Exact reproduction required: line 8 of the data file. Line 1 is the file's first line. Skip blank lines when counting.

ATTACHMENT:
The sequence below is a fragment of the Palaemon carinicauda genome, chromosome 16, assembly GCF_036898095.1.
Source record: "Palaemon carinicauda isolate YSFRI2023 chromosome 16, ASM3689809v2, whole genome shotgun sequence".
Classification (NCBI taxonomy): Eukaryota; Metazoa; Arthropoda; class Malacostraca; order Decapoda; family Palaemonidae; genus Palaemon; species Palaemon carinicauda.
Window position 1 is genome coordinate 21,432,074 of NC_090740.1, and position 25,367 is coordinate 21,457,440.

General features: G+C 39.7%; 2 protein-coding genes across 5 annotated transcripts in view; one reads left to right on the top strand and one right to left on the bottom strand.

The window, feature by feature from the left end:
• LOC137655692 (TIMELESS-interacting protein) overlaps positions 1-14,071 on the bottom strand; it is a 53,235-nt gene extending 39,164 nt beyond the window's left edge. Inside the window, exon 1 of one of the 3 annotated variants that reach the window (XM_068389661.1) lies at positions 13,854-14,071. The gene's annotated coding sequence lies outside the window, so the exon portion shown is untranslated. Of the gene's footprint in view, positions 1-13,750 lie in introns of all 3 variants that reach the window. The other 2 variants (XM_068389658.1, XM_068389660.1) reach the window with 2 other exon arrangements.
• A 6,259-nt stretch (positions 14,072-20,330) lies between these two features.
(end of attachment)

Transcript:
• A 6,259-nt stretch (positions 14,072-20,330) lies between these two features.